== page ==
State school board pushes back on Ohio legislature’s attempt to strip its power

State board of education’s effectiveness has been criticized; Senate Bill 1 would alter Ohio’s education governance

Ohio’s State Board of Education passed a resolution Tuesday affirming their constitutional rights and urging the state legislature to work with them — rather than proceed with a pending bill that would strip much of the board’s authority.

The vote was in response to Senate Bill 1, which would reorganize the Ohio Department of Education into the renamed Department of Education and Workforce (DEW) and transfer most of the powers and duties of the State Board of Education and the superintendent of public instruction into that new department.

The school board currently has 19 members, 11 of whom are elected by Ohio voters and eight of whom are appointed by the governor.

If Senate Bill 1 passes, the state superintendent position would become an adviser to a director of education, who would be appointed by the governor. One of the powers the state board of education currently has is appointing a state superintendent to oversee the Ohio Department of Education.

However, the state superintendent position has gone mostly unfilled for the last two years, after former state superintendent Paolo DeMaria retired in September 2021 after five years on the job. The job was very briefly filled by former state school board member Steve Dackin, but he resigned after about a month on the job due to concerns about how he was appointed and accusations of ethics violations.

The interim state superintendent, Stephanie Siddens, who has overseen the department for most of the last two years, recently announced plans to take a deputy superintendent position at Upper Arlington schools in Columbus. It’s not clear yet who might replace her.

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State senators who have proposed the bill have cited concerns about a lack of a state superintendent, along with wanting to get more focus on career technical education, as reasons why the bill is being strongly considered.

The state board’s vote on its resolution was 13-6, and some board members who typically do not align with one another voted on the same lines.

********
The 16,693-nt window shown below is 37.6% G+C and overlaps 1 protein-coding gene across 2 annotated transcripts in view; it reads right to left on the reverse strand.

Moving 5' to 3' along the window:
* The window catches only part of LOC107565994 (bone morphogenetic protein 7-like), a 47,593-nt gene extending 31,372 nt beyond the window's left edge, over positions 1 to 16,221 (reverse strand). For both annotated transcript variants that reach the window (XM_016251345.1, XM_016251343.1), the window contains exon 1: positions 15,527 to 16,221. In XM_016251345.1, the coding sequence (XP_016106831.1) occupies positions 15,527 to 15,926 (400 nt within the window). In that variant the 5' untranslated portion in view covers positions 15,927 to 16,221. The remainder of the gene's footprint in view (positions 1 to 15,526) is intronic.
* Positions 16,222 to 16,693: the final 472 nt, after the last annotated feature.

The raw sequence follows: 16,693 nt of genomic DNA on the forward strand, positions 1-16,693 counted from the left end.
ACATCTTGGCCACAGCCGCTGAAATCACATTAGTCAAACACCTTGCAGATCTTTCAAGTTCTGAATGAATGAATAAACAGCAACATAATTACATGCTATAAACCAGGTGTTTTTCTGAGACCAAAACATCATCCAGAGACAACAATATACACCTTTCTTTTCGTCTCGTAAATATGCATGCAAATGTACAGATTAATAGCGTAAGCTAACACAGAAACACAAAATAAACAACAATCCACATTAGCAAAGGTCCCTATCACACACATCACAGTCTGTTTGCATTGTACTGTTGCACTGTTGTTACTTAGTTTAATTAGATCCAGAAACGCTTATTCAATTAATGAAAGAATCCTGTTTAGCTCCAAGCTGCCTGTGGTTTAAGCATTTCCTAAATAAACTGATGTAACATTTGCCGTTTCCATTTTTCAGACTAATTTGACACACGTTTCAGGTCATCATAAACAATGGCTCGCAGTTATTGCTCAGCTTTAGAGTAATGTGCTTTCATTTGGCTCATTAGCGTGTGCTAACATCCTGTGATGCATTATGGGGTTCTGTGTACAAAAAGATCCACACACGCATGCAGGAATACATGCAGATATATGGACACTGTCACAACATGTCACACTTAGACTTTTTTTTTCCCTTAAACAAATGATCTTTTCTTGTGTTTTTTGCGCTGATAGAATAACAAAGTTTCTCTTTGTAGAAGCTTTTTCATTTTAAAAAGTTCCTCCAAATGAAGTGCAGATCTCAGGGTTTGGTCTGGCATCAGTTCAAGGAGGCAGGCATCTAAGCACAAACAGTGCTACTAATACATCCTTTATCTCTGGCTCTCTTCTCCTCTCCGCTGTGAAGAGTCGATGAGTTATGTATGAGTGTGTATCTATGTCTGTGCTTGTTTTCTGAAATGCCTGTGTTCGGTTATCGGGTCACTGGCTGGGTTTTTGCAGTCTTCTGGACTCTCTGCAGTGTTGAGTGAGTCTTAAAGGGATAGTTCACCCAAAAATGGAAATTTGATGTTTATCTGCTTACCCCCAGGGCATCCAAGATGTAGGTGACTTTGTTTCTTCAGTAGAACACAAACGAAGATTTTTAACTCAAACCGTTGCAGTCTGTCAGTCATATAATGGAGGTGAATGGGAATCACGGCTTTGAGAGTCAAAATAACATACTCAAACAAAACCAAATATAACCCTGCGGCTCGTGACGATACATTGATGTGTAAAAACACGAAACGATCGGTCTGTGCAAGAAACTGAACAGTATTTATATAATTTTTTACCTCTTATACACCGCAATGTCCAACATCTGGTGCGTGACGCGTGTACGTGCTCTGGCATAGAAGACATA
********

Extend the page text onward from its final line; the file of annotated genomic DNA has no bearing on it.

Brendan Shea, a conservative member of the board who represents Greene and Clark counties, wrote the resolution. Shea was the member who put forward a 2022 resolution opposing the Biden administration’s expansion of rights to LGBTQ+ students.

Shea was joined this week by Christina Collins, a state board member from Medina who was strongly in opposition of Shea’s previous resolution. But in this case, Collins worked with Shea on an updated resolution.

Some board members who voted in favor of the resolution said it would help them remain transparent and open with the public, as elected officials, while putting changes into place that may also help address worries the state board of education hasn’t been doing what it is expected to do.

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“The rifts between what many of us believe are quite wide, but it is the right of Ohio citizens to hear that discussion, to hear that debate, and to have their elected officials sit here and bring the beliefs of their constituents or themselves to the table to be heard in a public forum,” said board member Michelle Newman of Newark.

Brandon Kern, an appointed state board of education member from Fairfield County, said he worried about the way the board currently functions, and said he feels the board can sometimes “bog down” the process of getting things done. Kern ultimately voted no on the resolution.

“I’ve talked a lot to the community school groups who are very concerned about the responsiveness of how the board has been able to work with the department on some of their needs,” Kern said.

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